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The RI 7100 tester has reliable error-correction protocols built into the software to quickly and reliably correct for measurement errors in the testhead. There are applications that require the same robust error-correction for signal-separation devices outside of the normal RF testhead. This note shows a process for creating an "error adapter" array and how to use it in a testplan.



Test Configuration

For the purpose of this note, we will assume that we are going to correct for the path errors in an outboard directional coupler. The coupler is driven on its main line from port RF7 of the testhead. Its "incident" coupled port is connected to RF3, and its "reflected" port is connected to RF6 on the testhead. We will use a short, an open, and a fixed termination as our calibration standards.

Calibrating the system

The "error adapter" is a two-port S-parameter data object which holds the coefficients which are used to correct for the systematic errors in the system. Normally, these objects are held in the Test System object or the Fixture object -- depending on the path being corrected by the error adapter. When you are correcting for external fixturing, however, we recommend you place these objects in a Device Interface object.

Before we create the error adapter, we need to create a place to store it. First, create a new Device Interface object. Edit the Device Interface and "Inspect" the calibration data. On the left-hand side of the cal data inspector, click the right mouse button (RMB) and choose "add item" from the menu, as shown below:



Enter a name, such as one shown here, and you will have a place to store your error adapter. It will also be easy to retrieve when the time comes to use the error adapter to correct S-parameter measurements.

Now we are ready to create the calibration testplan. For our calibration testplan (Cal.DTP below), the Global Defaults will set the state of our test system:



Because RF3 and RF6 will be used to measure a wave parameter, each is set to "receive" mode in the defaults. RF7 is set to "src1-noise" and Source 1 is set to drive RF7. The receiver is set to S-parameter mode, and parameter b1 is selected because we will be using the "input port" button later to select the port to be measured. Nominal values are chosen for the Source 1 power, the Receive Attenuation, and IF Gain. These will, of course, be dependent on your final fixturing.

Three test sections are used to stop the tester and prompt for a calibration standard, and then measure the open, the short, and the load. The "open" measurement panel is shown below:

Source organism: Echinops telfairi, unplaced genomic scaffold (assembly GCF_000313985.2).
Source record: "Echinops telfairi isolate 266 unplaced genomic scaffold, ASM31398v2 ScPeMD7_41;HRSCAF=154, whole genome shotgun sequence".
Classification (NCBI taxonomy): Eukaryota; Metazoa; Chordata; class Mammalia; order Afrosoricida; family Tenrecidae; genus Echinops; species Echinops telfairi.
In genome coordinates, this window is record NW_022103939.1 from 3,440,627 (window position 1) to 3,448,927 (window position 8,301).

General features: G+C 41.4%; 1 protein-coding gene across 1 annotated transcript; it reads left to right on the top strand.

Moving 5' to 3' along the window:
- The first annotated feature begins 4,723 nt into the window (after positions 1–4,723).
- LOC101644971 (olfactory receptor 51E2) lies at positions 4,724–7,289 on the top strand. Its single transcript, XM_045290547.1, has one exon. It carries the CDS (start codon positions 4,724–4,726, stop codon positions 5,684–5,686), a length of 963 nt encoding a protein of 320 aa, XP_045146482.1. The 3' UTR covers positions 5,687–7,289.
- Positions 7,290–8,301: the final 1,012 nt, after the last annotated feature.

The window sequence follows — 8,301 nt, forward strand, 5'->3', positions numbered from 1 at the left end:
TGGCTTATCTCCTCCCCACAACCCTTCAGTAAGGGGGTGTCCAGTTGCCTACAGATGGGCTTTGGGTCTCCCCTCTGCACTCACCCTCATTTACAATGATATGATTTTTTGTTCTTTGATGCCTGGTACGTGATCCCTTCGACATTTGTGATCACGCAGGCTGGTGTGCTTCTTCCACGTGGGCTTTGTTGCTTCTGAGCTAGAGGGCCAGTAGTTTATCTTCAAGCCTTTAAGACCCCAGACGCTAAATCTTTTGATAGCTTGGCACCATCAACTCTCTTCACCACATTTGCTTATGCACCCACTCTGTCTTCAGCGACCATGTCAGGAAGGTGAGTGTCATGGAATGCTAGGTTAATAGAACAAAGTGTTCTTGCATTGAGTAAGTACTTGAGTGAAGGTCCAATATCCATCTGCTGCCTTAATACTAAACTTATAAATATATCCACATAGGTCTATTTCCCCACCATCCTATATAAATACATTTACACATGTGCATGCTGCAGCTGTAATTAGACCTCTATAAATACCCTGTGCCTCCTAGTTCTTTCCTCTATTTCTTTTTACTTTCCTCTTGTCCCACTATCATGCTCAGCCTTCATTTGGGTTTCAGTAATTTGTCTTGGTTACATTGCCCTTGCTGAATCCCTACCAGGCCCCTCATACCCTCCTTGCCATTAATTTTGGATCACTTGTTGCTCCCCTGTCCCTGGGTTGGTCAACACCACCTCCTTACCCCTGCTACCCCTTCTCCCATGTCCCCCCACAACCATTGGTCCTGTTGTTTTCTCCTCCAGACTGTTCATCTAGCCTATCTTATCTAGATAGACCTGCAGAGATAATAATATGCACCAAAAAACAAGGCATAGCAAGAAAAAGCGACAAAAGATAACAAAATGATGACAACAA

The critical items here are the Measure Group boxes used to bind the receiver measurement to either port RF3 or RF6. The two measured wave parameters are sent to a special calculation block which creates an S11 measurement from the wave parameters. The current frequency is joined to the measurement and it is saved in a local variable. Of course, the frequency range and number of points must be customized to match your requirements. Although this shows the "open" measurement, the "short" and "load" are identical, except for the operator prompt string and the name of the local variable used to store results.

Last, the cal standards are combined and used to calculate an "error adapter" as shown below:



In the panel above, you can see we are performing a "Reset Cal" on the cal variable we created in the Device Interface. (Note the "owner" of the Reset Cal button is set to Device Interface so that our cal variable is visible.) Also, note the "Save Cal Data" button saves the results back to the Device Interface variable (again, note the "owner" on the button has been changed). The calculation block "Open - Short - Load" gathers the measurement data for all three standards and creates an array which is used in the next step. Next the button "Cal with Calibration Kit" uses the open, short, and load standards from a selected CalKit object along with the measured standards to compute a two-port Error Adapter object. The Spline button forms a cubic spline object for the calibration so it can be used at points other than the measured frequencies.

Using the Calibration in a Testplan

Using the calibration data in a testplan is straightforward. Note the example testplan panel below:



The Global Defaults panel was exactly the same as the calibration plan. The measurement technique is the same, wave parameters are measured at ports RF3 and RF6. The ratio is computed by the special calc button "Calc S11". In this case, we use the "Cal Factor" button (with the owner set to Dut Interface) to retrieve our calibration array. It is interpolated for the frequency of interest and sent to a standard two-input calc block with the calculation "error correction" selected.

Cal example.DTPCal_Magic.DIXMeas example.DTP



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